Many have noted that Donald Trump shows all the traits of a serial abuser in his dealings with other people, and now with other nations. (Josh Marshall has written perceptively about DT’s Mexico policy in these terms.) So advocates of human rights and personal liberty know to treat it with less than unalloyed relief when Trump said in his CPAC speach
I love the First Amendment — nobody loves it more than me.
One imagines him signing his executive order to shut down the NY Times and arrest its editors while muttering to the First Amendment, “I don’t want to have to hurt you, but you shouldn’t have tried to protect those bad dudes. They don’t know how to love you like I love you, baby.”
On a related matter, has anyone tried to assemble a list of Donald Trump’s self-attributed superlatives? Just in the last week he has described himself as the least racist, least antisemitic person, and the greatest lover of the First Amendment.
It is decided: The Rhodes statue remains at Oriel College. What was promised to be a long and thoughtful reconsideration of the appropriateness of honouring a notorious racist in the facade of an educational institution of the twenty-first century was short-circuited by threats to withdraw £100 million pounds in donations. The ruling class has spoken! Surely, at the least, we can agree that this demolishes the notion that Rhodes is a mere quaint historical figure, whose ideology is of no concern. Clearly there are quite a few mighty pillars of the establishment who feel that an assault on the honour due to a man who brought great wealth and power to Britain through dispossessing, subjugating, and frankly murdering members of what he considered “childish” and “subject races”.
Most bizarre is the appearance of an extreme form of the standard political-correctness jiu-jitsu, whereby students raising their voices in protest constitute an assault upon free speech, while the superannuated poobahs who tell them to shut up until they have their own directorship of a major bank are the guardians of liberty. And we academic hired hands are neglecting our pedagogical duty if we don’t help them tie on the gag.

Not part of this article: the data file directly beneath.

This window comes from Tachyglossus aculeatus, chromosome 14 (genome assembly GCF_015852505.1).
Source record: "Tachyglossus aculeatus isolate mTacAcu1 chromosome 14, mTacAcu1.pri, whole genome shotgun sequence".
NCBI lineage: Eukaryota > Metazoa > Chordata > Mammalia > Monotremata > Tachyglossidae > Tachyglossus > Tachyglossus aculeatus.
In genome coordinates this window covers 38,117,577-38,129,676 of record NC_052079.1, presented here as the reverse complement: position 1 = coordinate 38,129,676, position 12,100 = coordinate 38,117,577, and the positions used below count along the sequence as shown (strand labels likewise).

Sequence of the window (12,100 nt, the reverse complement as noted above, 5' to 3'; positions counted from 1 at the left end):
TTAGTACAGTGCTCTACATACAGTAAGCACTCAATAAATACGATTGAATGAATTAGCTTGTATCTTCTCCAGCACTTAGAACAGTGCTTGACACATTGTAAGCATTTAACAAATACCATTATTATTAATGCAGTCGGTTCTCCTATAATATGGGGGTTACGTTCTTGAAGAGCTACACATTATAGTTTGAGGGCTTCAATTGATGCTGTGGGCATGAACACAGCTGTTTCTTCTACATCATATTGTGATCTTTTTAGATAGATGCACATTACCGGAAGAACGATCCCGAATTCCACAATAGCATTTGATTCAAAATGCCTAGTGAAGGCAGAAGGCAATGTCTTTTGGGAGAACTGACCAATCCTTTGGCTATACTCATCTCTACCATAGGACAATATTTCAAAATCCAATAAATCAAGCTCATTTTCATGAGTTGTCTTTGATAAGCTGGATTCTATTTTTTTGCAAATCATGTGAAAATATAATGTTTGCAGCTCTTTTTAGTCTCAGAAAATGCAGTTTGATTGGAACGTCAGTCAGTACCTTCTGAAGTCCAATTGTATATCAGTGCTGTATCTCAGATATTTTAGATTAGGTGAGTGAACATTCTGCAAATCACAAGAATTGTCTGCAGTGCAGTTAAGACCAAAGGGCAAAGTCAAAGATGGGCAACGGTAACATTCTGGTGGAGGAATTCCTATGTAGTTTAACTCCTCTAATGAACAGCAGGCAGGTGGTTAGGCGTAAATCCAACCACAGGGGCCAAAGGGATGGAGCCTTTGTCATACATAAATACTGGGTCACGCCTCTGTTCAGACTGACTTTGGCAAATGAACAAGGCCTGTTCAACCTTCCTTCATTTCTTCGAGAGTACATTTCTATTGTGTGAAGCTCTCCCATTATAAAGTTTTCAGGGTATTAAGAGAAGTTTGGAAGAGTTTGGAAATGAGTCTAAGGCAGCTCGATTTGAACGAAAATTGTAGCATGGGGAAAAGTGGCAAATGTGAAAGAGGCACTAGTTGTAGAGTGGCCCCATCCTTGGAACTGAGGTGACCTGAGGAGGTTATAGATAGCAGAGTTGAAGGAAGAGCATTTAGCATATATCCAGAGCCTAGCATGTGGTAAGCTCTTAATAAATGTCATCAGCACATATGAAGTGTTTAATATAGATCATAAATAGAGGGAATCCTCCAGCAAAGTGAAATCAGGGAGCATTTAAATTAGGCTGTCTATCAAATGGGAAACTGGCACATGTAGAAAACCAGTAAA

As I remarked before, they talk as though the protesters sought to excise the name of Rhodes from the history books with knives and acid, rather than proposing that the Rhodes statue be removed from its place of honour to a museum, where it can be viewed neutrally among other historical artefacts.
There is an argument that says, the Rhodes Must Fall argument points to general iconoclasm. What statue would stand if we judge the attitudes of our past heroes by contemporary standards. Putting aside the question of whether a complete lack of granite equestrians would impoverish modern urban life or undermine public morals, there is a vast difference between a historical figure who is honoured for great accomplishments and services to his country, but who shared in what we now consider benighted attitudes of his time; and Rhodes, whose accomplishments consist in dispossession and subjugation of other races. Take away the racism and imperialism from Rhodes and nothing remains.
Obviously, different views of the Rhodes statue are possible. What I find extraordinary is the accusation that even to raise the issue is somehow improper. That this is presented as a defence of free speech only demonstrates how the implicit critique has driven some portion of the elite into unreasoning frenzy.
From The Guardian:
In a pointed letter to the NUS president Megan Dunn, higher education minister Jo Johnson has said he is disturbed by a motion passed at the NUS conference to oppose the Counter-Terrorism and Security Act, the government’s main piece of counter-terrorism legislation.
Although he concedes the NUS is doing some good work, he also asserts contradictory statements made by NUS officials, including those that described the government’s approach as a “racialised, Islamophobic witch-hunt”. Earlier in the year, another officer claimed that strategies such as Prevent “ultimately exist to police Muslim expression”.
He said such views cause division, and points to motions passed by student unions in a series of institutions opposing Prevent, including King’s College London, Durham and Soas, University of London.
We can’t have people espousing “views” that “cause division”. Because uniformity of views is one of those British values that immigrants need to learn about.
You may think it’s all fun and games, passing motions at your conference in opposition to certain government policies. But you have to be aware that these “motions” lead to other people making “contradictory statements”, then you’re on a slippery slope to other student unions also opposing the government policies, and before you can stop it you’ve destroyed the House of Lords:
The Home Office is concerned peers could reject the regulations, which are due to come into force next week, on the grounds they inhibit free speech and thought on campuses.